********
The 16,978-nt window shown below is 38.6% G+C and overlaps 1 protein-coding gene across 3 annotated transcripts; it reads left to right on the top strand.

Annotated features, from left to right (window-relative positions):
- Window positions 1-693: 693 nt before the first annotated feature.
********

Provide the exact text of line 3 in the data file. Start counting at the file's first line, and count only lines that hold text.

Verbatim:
- Window positions 1-693: 693 nt before the first annotated feature.